Mexico: The Left’s Victory Leaves the Church Perplexed

Source: FSSPX News

Episcopal Conference of Mexico

After the electoral triumph of the left-wing candidate who has just become the first female President of the United Mexican States, many are concerned about the progressive program of the woman who will hold the reins of power for the next six years.

“We respectfully congratulate Claudia Sheinbaum on her victory at the polls, making her the President-Elect of the United Mexican States for the 2024-2030 period. [...] We remind all the winners of this electoral vote that, when they take office, they will be doing so for everyone: they will govern for all Mexicans, whether they voted for them or not,” Zenit reports, citing a message from Mexican bishops.

The cautious tone of the press release published by the Mexican episcopate on June 3, 2024, a few hours after the official results of the presidential vote held the day before, says a lot about the perplexity of the Church of Mexico faced with the choice of voters.

In this country made up of 80% Catholics, of 128 million inhabitants, Le Monde reports: “The term ‘tsunami’ was used throughout the Mexican press on Monday, June 3, to describe the victory of the National Regeneration Movement (Morena), the political party founded just 10 years ago by President Andres Manuel Lopez Obrador (known as "AMLO") and the woman who will succeed him in October, Claudia Sheinbaum, elected on Sunday with 59.3% of the vote.”

“I will not disappoint you,” BFMTV quotes the promise of the left-wing candidate who is making history as the first female President of Mexico and who is taking on the challenge of containing the violence of drug trafficking and promoting the rights of women.

 As CNA reports, “her paternal grandparents are Ashkenazi Jews who emigrated from Lithuania to Mexico in the 1920s. The parents of her mother, Annie Pardo, are Sephardic Jews who arrived from Bulgaria in the 1940s, fleeing Nazi persecution. In a statement to the Spanish edition of The New York Times in 2020, Sheinbaum referred to her distance from Jewish religious practices: ‘Of course I know where I come from, but my parents were always atheists … I never belonged to the Jewish community and we grew up somewhat distanced from that.’”

This very clear distancing from the religion allows her to take up the progressive program of the party founded by AMLO, which “promotes, among other things, abortion and gender ideology.” CNA explains that during AMLO’s term of office, abortion was decriminalized up to 12 or even 13 weeks of pregnancy in several Mexican States.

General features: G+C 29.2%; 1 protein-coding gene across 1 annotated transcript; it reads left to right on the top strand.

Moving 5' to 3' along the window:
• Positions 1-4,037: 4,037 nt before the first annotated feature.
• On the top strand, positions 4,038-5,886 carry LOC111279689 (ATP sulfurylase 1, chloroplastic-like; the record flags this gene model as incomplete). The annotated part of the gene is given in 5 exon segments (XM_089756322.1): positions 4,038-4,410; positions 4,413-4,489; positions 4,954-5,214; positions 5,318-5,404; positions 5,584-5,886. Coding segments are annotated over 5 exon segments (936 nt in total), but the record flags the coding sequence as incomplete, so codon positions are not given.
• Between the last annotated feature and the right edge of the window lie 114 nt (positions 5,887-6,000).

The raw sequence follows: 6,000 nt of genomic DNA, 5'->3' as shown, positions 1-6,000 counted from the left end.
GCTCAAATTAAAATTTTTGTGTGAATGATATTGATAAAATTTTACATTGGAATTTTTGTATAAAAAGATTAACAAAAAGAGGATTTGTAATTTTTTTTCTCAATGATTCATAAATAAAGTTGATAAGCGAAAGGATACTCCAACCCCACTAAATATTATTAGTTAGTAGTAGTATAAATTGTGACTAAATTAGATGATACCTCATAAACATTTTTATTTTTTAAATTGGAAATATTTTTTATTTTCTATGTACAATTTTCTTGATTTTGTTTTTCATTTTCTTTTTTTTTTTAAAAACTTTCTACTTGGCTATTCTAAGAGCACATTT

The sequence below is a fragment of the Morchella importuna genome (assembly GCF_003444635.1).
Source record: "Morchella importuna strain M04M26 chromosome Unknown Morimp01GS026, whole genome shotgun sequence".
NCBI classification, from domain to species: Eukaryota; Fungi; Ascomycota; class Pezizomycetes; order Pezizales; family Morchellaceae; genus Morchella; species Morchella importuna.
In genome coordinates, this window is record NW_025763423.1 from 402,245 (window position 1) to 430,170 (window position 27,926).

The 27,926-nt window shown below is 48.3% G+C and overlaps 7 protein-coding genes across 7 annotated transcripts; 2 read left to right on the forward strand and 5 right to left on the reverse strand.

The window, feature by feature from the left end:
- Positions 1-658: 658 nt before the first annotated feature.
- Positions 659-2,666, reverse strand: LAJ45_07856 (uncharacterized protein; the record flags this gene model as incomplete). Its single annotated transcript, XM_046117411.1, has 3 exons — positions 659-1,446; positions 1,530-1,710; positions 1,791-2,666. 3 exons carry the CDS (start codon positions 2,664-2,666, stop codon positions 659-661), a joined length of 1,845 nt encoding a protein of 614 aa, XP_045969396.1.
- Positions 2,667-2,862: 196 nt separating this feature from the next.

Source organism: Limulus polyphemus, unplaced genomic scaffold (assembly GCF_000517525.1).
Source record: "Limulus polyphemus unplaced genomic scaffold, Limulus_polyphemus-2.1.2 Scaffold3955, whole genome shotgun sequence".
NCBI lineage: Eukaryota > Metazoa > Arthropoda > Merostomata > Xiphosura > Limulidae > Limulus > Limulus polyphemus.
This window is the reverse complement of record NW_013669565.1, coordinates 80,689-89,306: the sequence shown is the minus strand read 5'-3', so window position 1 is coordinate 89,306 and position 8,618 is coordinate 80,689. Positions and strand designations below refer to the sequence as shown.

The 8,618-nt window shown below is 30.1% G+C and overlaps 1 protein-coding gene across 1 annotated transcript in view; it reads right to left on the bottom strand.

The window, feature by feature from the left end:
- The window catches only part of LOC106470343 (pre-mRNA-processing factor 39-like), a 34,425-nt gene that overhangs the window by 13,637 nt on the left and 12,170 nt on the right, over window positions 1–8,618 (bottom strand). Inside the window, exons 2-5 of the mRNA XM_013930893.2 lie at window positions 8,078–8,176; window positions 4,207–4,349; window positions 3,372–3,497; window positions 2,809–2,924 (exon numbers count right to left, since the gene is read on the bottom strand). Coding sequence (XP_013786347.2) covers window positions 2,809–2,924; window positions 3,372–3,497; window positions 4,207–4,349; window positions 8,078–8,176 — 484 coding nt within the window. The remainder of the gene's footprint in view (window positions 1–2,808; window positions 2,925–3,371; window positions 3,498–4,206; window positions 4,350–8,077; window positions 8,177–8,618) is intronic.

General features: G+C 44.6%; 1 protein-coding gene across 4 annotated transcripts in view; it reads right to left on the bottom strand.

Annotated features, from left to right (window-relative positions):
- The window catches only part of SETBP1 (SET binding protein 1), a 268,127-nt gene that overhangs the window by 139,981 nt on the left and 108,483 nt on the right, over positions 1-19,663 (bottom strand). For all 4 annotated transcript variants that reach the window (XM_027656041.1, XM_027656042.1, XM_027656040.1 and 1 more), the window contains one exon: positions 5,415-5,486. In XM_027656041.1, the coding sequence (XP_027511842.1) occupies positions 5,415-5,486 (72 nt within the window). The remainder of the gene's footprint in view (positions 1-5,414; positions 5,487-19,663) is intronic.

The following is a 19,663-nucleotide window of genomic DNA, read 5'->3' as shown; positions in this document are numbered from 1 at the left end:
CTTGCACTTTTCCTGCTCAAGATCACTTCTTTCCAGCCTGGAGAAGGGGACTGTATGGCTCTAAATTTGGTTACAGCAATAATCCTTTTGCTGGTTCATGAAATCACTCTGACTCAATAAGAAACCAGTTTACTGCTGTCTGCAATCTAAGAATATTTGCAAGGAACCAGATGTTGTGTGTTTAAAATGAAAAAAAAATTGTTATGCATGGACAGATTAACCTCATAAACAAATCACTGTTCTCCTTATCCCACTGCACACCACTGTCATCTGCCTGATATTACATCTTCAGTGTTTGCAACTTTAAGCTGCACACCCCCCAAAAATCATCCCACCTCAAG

“On May 17, 2019, five months after taking office, López Obrador instituted what he called the ‘national day for the fight against homophobia, lesbophobia, transphobia, and biphobia.’” And one year later, he “encouraged the legal recognition of ‘the name and gender’ of a child or adolescent who identifies as ‘trans.’” Sheinbaum is following the same path.

“At the beginning of her campaign, the candidate announced 100 commitments that she would fulfill if elected president, including that she would guarantee ‘access to health for women throughout their life cycle, especially with regards to sexual and reproductive health,’” CNA quotes. “On Dec. 12, 2023, the feast day of Our Lady of Guadalupe, Sheinbaum shared on X an image along with commentary stating her strong desire ‘to strengthen the rights of sexually diverse people,’” the same website continues.

MORENA and its allies obtained more than two thirds of the seats in the Chamber of Deputies and almost the same result in the Chamber of Senators. “This means that checks and balances are greatly weakened and that the government will be able to pass all constitutional reforms without having to negotiate with the opposition,” Azul Aguilar, political science professor at the Jesuit University of Guadalajara, says in Le Monde.

But the new President knows that on her way she will encounter a Catholic Church that is still powerful, if she want to enshrine abortion in the Mexican Constitution as she wishes. One of her advisers, Olga Sánchez Cordero, former Secretary of the Interior, recognizes that: “Today is perhaps not the most opportune moment.”

Mexican Catholics can still console themselves: “The country's new electoral map on the day after the election shows the virtual disappearance of the opposition and almost complete left-wing dominance,” Le Monde states. It is a party that is the direct heir of the National Revolutionary Party which massacred the Cristeros starting in 1929.